I want to port an aplication written in C++ to android. Converting the application from C++ to Java will take a lot of work that I would prefer to use on making the application better for that platform instead of fixing convertion bugs and solving refactoring problems.

The NDK seems a good route to take but actually I don't want to miss a platform(if it is a considerable % of the market) just because the NDK doesn't or won't support it.

Android claims to support MIPS, ARM, X86 and others ... but actually all the implementations I have seen are only on ARM (or arm compatible). I checked that on this site: http://www.pdadb.net/

Would it be a bad desision to use the NDK?
Are there any non ARM devices that run or will run Android?
Where can I find more information about this?

Thanks in advance!

  • 3
    well, it should be only a matter of compiling to a different arch if and when someone actually runs android on a different arch. Unless you are using inline asm or something.
    – ewanm89
    Commented Dec 20, 2010 at 13:42
  • so did you complete your game? I would love to play it.
    – AZ_
    Commented Mar 2, 2012 at 8:03
  • also please share the solution you adapted
    – AZ_
    Commented Mar 2, 2012 at 8:03

4 Answers 4


At this point the problem is not that you would not lose market share due to CPU architecture, as there are very few non-ARM Android devices at the moment, the problem is that you may lose market share due to requiring users to run Android 2.3 or later, which you would have to use in order to create a fully native application with access to the window, sensor, and input subsystems.

Avoiding rewriting code is a good goal but you would likely have to rewrite portions of the code anyway due to Android's dissimilar Window and life-cycle APIs. Now you would have to rewrite some important parts of the code in C++ rather than in Java.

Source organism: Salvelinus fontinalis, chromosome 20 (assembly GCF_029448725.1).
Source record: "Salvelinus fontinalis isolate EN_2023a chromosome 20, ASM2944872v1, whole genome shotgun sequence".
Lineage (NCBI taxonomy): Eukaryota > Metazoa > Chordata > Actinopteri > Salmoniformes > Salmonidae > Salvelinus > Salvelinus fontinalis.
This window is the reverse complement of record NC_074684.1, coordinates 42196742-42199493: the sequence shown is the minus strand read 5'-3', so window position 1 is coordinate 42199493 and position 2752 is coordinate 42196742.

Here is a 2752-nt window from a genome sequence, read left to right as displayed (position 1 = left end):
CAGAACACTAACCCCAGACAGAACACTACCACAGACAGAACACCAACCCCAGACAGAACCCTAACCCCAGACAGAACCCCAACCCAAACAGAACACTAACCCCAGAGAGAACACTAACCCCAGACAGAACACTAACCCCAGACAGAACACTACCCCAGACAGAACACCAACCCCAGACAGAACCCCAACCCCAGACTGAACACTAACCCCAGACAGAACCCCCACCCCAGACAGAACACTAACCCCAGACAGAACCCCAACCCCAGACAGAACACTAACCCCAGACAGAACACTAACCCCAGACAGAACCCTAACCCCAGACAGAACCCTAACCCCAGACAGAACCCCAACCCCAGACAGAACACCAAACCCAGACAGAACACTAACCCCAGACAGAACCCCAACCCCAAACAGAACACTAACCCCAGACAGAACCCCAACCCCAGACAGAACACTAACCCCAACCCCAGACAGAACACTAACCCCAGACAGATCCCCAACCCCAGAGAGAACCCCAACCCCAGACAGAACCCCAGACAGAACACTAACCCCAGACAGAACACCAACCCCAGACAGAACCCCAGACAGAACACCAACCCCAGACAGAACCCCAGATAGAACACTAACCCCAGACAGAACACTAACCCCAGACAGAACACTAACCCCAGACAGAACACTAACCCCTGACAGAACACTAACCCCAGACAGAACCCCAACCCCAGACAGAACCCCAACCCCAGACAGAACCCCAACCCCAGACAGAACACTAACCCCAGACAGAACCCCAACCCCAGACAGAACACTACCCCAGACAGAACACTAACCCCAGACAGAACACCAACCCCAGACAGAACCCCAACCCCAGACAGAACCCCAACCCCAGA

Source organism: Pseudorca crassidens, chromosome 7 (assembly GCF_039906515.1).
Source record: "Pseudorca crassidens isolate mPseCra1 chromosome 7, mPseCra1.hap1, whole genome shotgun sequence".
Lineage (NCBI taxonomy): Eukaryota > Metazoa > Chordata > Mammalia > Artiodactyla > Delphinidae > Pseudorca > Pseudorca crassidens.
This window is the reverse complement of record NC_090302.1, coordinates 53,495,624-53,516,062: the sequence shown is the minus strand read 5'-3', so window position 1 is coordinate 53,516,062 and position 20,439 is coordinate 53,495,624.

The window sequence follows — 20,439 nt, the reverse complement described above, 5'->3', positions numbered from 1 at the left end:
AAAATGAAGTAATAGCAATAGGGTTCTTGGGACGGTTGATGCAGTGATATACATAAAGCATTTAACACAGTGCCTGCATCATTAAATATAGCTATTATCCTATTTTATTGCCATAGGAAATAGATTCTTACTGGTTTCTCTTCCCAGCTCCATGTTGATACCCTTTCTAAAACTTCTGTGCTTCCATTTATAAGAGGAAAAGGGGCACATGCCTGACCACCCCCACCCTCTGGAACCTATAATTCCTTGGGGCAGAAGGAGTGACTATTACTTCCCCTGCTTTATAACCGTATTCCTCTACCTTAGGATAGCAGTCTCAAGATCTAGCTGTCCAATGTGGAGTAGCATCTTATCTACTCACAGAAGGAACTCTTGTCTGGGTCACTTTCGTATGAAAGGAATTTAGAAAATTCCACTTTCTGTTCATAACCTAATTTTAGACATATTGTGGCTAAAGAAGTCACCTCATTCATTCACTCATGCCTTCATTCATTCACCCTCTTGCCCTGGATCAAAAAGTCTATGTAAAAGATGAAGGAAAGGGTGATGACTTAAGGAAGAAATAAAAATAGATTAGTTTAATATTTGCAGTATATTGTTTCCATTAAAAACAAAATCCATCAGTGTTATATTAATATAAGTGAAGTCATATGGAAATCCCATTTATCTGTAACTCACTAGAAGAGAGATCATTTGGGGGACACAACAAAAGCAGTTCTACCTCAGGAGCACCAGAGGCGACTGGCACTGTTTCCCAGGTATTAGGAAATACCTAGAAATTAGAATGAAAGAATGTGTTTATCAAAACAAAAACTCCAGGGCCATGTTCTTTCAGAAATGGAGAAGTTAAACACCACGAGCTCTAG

You could try a hybrid approach where you write most of the UI in Java, then make calls to your existing C++ code.

Are you making a game? Then you'll probably want to deal with these issues and press on with the NDK. If not, try implementing as much of the program as possible in Java and use the NDK for the complex, tested parts of your code that need to be fast.

  • Yeah! It's a game. Forgot to say that :P Basically I will do the OpenGLES/Sound and system calls in Java. But I don't want to touch the C++ code because it will requiere lots of work just to convert it. My plan is to work with Android 2.1 which seems will be more than 95% in a couple of months (probably I will be OK supporting 1.6 as well) My fear is to have to redo the game in java in 6 months ... how can I be sure I will be OK?
    – user548569
    Commented Dec 20, 2010 at 21:05
  • Sadly, I can't say for sure that you'd be OK, but I'm pretty sure you won't suddenly find yourself re-writing it all in Java. Plus, as it says in the NDK documentation "You can also build for both [ARM] architectures at the same time and have everything stored in the final .apk." So you'd be set for the foreseeable future. Good luck!
    – Nate
    Commented Dec 20, 2010 at 23:02

The documentation gives the following:

The latest release of the NDK supports these ARM instruction sets:

ARMv5TE (including Thumb-1 instructions)
ARMv7-A (including Thumb-2 and VFPv3-D16 instructions, with optional support for     NEON/VFPv3-D32 instructions)

Future releases of the NDK will also support:

x86 instructions (see CPU-ARCH-ABIS.HTML for more information)

Would it be a bad desision to use the NDK?

For algorithms, the NDK is fine. For games, the NDK is fine. For implementing an ordinary app, the NDK will not be terribly helpful.

Are there any non ARM devices that run or will run Android?

Google TV runs on x86 (Atom).

  • @richq: Um, yeah, that was pretty bad. I clarified the answer. Thanks for pointing it out! Commented Dec 20, 2010 at 21:53

Use this improved NDK: http://developer.mips.com/android/download-android-ndk/

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